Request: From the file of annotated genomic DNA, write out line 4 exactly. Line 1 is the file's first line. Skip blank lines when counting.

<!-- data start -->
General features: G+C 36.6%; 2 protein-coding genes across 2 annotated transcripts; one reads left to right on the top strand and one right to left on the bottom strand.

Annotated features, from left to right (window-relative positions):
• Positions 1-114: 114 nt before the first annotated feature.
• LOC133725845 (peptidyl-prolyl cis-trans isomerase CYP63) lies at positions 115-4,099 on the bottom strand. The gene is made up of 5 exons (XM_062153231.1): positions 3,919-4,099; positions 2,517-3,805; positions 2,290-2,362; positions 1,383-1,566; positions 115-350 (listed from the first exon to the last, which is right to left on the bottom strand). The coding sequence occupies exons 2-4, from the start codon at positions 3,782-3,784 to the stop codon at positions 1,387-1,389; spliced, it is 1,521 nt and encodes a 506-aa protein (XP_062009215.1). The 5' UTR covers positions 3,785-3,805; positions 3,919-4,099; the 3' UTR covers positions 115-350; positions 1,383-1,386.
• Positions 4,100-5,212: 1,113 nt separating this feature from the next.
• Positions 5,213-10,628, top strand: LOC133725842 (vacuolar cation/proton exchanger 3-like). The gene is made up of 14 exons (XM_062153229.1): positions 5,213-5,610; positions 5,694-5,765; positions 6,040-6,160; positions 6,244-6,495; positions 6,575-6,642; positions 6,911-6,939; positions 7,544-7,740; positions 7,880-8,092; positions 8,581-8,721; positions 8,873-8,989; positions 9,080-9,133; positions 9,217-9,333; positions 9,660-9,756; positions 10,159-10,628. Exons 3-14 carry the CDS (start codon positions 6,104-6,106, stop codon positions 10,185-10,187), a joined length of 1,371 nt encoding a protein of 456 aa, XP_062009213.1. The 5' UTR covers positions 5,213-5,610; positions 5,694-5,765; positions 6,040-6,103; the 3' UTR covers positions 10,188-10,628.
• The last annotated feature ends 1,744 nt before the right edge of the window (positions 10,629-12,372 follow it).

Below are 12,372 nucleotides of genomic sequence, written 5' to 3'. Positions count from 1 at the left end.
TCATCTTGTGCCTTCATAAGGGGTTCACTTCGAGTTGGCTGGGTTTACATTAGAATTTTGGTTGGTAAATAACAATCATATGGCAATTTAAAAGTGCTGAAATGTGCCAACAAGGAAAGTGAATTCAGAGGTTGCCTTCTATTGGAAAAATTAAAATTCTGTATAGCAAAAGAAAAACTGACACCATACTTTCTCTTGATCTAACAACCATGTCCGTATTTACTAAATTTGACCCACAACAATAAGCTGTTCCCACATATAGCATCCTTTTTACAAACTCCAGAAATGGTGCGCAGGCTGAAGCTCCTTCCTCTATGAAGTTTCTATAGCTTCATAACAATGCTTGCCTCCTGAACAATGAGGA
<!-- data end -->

• LOC133725845 (peptidyl-prolyl cis-trans isomerase CYP63) lies at positions 115-4,099 on the bottom strand. The gene is made up of 5 exons (XM_062153231.1): positions 3,919-4,099; positions 2,517-3,805; positions 2,290-2,362; positions 1,383-1,566; positions 115-350 (listed from the first exon to the last, which is right to left on the bottom strand). The coding sequence occupies exons 2-4, from the start codon at positions 3,782-3,784 to the stop codon at positions 1,387-1,389; spliced, it is 1,521 nt and encodes a 506-aa protein (XP_062009215.1). The 5' UTR covers positions 3,785-3,805; positions 3,919-4,099; the 3' UTR covers positions 115-350; positions 1,383-1,386.